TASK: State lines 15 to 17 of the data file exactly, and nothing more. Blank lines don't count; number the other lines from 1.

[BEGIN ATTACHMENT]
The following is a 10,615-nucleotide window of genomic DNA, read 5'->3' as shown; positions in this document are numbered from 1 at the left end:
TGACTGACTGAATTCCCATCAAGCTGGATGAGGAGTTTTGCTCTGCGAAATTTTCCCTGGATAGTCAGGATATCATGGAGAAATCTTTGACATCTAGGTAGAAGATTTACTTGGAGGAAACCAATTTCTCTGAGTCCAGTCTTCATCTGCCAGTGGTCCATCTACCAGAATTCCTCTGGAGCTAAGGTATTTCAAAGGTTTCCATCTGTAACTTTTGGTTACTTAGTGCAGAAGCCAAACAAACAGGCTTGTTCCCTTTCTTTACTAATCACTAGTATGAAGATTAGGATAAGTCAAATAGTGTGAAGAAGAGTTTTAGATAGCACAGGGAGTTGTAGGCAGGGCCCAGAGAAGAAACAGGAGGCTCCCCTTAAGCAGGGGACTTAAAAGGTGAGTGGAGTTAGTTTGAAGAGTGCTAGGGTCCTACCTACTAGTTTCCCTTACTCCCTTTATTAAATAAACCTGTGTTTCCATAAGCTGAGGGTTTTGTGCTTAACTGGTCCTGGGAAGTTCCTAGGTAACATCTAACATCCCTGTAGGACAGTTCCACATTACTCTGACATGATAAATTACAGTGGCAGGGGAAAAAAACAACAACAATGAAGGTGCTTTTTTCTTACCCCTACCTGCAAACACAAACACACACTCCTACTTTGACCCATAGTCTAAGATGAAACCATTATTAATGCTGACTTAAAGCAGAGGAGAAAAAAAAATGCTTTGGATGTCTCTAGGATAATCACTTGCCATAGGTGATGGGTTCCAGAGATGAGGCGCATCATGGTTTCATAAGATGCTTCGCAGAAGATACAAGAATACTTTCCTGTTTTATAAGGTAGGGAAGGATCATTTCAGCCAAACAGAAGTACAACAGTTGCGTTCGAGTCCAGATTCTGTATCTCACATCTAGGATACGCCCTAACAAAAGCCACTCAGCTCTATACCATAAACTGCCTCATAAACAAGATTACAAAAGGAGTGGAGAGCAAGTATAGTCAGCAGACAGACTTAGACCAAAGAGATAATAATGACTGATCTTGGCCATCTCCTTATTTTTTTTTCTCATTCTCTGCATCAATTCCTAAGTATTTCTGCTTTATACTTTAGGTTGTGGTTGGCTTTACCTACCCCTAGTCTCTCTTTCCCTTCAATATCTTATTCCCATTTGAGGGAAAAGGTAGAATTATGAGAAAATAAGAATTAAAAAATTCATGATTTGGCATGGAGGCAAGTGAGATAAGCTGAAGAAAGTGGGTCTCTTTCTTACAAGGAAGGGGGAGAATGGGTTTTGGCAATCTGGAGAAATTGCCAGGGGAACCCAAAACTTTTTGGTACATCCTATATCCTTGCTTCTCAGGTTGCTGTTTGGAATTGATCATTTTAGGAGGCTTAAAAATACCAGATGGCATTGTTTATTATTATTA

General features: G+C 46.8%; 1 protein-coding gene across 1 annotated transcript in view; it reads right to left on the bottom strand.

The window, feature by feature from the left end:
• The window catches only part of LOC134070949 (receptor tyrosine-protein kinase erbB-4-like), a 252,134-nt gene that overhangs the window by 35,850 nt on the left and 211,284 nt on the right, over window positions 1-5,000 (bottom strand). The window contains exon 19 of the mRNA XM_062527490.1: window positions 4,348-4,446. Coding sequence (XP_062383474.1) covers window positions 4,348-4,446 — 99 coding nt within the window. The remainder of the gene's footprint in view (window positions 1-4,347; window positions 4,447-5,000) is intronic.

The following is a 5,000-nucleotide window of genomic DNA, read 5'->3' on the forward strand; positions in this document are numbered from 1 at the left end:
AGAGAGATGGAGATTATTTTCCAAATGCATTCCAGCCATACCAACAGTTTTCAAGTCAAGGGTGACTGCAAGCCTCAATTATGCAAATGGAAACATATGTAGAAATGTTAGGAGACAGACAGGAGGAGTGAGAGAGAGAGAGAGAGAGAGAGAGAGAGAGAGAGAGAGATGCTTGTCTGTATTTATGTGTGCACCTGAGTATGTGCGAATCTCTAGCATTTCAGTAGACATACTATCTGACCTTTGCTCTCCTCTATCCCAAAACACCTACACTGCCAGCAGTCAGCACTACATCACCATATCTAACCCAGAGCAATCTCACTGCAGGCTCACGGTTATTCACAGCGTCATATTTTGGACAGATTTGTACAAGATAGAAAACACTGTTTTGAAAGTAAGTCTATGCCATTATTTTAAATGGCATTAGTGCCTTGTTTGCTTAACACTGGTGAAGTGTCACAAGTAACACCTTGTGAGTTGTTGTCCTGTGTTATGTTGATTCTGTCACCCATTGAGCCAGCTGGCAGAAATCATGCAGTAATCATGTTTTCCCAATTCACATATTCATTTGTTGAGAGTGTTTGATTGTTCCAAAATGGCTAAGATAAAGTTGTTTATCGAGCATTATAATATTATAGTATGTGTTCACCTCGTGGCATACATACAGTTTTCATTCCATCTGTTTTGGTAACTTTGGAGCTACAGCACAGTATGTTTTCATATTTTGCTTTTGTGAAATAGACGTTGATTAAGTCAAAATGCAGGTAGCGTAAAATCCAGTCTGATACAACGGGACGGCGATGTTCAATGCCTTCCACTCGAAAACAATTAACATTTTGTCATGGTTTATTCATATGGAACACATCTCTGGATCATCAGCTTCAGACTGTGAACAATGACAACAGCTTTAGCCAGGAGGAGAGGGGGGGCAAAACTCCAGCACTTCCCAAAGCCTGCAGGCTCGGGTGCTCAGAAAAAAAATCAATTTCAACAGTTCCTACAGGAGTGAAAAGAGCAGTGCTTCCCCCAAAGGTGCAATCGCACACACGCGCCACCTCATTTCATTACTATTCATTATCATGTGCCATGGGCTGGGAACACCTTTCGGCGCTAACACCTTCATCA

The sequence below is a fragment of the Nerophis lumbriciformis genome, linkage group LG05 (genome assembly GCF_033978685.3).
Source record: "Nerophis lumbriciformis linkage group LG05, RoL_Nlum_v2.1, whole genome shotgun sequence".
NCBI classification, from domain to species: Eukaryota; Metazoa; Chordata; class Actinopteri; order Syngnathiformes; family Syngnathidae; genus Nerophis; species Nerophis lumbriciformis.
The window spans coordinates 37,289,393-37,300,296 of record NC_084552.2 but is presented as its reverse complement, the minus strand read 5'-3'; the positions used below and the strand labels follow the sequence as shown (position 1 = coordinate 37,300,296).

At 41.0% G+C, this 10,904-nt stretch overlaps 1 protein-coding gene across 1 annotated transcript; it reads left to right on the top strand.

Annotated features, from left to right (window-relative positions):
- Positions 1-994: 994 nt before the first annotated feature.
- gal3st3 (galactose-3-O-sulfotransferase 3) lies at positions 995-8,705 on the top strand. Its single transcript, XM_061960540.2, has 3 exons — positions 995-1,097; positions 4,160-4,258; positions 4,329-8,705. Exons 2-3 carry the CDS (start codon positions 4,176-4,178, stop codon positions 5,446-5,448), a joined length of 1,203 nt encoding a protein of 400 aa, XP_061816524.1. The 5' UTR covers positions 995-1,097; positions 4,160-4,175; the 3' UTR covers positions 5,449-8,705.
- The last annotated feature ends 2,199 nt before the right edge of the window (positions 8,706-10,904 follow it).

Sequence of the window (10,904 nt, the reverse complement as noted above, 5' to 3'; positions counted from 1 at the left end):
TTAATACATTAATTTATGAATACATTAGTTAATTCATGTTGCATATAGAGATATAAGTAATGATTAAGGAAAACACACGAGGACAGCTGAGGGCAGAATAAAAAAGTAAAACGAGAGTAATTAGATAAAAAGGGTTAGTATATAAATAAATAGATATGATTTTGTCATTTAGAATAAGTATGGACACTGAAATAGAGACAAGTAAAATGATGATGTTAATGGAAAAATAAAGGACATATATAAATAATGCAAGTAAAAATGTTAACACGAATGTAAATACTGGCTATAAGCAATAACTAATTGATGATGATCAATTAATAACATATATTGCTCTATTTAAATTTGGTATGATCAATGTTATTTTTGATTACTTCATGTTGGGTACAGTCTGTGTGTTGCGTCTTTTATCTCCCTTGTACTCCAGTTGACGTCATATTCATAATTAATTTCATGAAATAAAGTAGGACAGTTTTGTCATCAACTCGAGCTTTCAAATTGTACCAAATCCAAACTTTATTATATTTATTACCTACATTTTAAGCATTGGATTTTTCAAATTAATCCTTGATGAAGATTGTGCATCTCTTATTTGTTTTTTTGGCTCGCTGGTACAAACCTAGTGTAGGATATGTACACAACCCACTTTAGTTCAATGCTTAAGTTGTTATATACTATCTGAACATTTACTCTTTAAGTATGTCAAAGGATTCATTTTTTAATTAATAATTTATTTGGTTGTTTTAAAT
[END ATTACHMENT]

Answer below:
- gal3st3 (galactose-3-O-sulfotransferase 3) lies at positions 995-8,705 on the top strand. Its single transcript, XM_061960540.2, has 3 exons — positions 995-1,097; positions 4,160-4,258; positions 4,329-8,705. Exons 2-3 carry the CDS (start codon positions 4,176-4,178, stop codon positions 5,446-5,448), a joined length of 1,203 nt encoding a protein of 400 aa, XP_061816524.1. The 5' UTR covers positions 995-1,097; positions 4,160-4,175; the 3' UTR covers positions 5,449-8,705.
- The last annotated feature ends 2,199 nt before the right edge of the window (positions 8,706-10,904 follow it).

Sequence of the window (10,904 nt, the reverse complement as noted above, 5' to 3'; positions counted from 1 at the left end):